We would like to collect and test samples from people with cirrhosis who are admitted to our unit to search for new biomarkers of kidney damage and to see if there are differences in these biomarkers between patients who recover fully and those who do not. We hope that this research will lead to a better test for kidney damage that might improve outcomes for people with cirrhosis.
We are undertaking a research study to identify substances that are released into the blood or urine when the kidney is damaged in people with cirrhosis. These substances (so called ‘biomarkers’) might enable us to detect kidney damage more quickly so that appropriate treatment can be started promptly. Acute kidney injury (AKI) is a common and under-diagnosed problem in patients with liver cirrhosis, and is associated with significant illness and preventable death. Blood (serum) creatinine is the current test for kidney function, but it is an insensitive and non-specific marker in cirrhosis. We hypothesise that blood (plasma) levels of kidney injury molecule-1 (KIM-1) will detect AKI earlier and predict the risk of worsening AKI in cirrhosis, thus identifying patients in need of prompt and effective treatment and improving patient outcomes. We will collect blood and urine samples from cirrhosis patients admitted into hospital and study the relationship between plasma KIM-1, other diagnostic ‘biomarker’ tests that have recently been proposed, and patient outcomes.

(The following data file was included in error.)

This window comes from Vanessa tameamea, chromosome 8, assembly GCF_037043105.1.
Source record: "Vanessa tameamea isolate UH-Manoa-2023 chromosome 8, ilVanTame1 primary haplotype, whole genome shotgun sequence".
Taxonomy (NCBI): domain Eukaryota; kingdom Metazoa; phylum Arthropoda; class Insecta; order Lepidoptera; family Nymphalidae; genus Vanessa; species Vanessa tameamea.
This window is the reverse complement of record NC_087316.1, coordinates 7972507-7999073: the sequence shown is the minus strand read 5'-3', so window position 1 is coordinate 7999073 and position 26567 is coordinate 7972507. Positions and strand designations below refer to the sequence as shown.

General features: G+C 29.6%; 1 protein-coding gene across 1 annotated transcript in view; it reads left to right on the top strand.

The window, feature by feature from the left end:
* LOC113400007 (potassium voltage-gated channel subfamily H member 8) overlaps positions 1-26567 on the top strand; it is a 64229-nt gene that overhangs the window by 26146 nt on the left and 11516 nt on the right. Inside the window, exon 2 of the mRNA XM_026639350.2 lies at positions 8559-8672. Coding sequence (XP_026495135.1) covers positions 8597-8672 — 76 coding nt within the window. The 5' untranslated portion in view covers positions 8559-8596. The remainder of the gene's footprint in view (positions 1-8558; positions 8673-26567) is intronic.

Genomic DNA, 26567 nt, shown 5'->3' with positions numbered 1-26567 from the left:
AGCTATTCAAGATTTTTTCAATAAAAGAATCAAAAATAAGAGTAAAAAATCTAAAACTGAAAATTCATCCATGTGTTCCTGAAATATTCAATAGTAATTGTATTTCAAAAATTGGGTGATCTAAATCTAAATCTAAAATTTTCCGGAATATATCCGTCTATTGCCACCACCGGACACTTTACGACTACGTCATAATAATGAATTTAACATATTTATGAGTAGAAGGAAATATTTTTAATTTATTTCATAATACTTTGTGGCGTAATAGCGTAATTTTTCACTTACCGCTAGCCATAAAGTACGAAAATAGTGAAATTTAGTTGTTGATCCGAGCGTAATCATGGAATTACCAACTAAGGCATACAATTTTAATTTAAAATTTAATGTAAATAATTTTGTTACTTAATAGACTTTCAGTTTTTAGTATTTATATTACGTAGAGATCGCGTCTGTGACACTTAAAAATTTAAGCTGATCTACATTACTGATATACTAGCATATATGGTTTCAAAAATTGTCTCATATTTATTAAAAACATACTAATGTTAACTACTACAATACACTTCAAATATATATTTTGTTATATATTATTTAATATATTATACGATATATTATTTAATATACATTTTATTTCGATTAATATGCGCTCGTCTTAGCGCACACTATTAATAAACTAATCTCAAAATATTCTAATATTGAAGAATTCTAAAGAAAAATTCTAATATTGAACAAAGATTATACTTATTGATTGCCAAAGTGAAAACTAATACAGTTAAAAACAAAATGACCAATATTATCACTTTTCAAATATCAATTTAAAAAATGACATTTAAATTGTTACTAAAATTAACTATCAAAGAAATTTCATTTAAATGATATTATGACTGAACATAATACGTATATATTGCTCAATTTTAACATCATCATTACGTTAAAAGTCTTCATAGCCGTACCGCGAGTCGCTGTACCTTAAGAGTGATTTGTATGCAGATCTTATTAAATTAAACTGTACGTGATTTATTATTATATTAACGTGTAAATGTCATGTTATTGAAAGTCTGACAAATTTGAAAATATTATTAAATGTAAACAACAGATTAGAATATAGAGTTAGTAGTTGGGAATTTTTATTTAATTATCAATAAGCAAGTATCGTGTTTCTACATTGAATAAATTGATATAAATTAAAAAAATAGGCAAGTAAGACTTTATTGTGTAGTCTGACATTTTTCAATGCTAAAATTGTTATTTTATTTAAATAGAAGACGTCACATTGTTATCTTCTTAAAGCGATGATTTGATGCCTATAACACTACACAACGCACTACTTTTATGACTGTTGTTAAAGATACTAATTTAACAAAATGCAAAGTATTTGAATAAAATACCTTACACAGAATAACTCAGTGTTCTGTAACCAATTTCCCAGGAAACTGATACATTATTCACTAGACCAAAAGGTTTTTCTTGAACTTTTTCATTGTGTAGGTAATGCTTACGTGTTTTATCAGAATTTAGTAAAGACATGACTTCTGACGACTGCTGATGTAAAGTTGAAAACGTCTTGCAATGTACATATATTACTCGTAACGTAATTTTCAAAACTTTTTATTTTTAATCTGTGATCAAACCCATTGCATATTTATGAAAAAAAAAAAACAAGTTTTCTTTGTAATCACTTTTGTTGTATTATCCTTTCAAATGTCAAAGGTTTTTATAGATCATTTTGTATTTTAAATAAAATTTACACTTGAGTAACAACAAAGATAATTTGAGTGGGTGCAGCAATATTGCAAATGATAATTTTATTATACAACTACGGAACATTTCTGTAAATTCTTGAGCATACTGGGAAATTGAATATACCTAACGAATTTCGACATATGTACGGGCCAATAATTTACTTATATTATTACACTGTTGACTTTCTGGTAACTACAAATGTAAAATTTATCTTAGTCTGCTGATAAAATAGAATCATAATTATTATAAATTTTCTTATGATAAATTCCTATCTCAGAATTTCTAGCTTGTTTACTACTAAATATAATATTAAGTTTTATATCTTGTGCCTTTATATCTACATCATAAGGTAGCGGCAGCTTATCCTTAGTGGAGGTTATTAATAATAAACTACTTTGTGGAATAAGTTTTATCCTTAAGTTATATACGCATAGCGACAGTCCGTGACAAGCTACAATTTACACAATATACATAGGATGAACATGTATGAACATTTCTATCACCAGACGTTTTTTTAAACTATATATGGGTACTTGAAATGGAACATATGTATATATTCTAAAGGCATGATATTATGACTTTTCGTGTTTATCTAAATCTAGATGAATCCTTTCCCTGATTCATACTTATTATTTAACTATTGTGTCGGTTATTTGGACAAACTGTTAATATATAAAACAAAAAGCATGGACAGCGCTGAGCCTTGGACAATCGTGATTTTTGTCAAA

The study with PP100-01 in combination with NAC is designed to determine safety and tolerability of PP100-01 when co-administered with NAC as compared to the 12-hr NAC treatment regime for patients that come to the hospital after an overdose of paracetamol/acetaminophen.
A Randomised Open Label Exploratory, Safety and Tolerability Study with PP100-01 in Patients Treated with the 12-hour Regimen of N-Acetylcysteine for Paracetamol/Acetaminophen Overdose
1. Ambulatory Device, Rocket Pleural vent insertion
2. Standard Treatment, Aspiration +/- chest drain
Primary Outcome Measures
To assess whether use of an ambulatory device (Rocket Pleural Vent) and treatment strategy reduces hospital stay. Total length of stay in hospital up to 30 days post randomisation. Up to 30 days post randomisation.
RAMPP trial - Randomised Controlled Trial: Pleural vent (rocket) V standard care in Primary Spontaneous Pnuemothorax
This trial is a two arm, multicentre parallel group, randomised controlled, open label trial comparing intravenous levetiracetam to intravenous phenytoin for the treatment of convulsive status epilepticus (CSE) in children, young people and young adults.
Emergency Treatment with Levetiracetam or Phenytoin in Status Epilepticus in Children (EcLiPSE) – an open label randomised controlled trial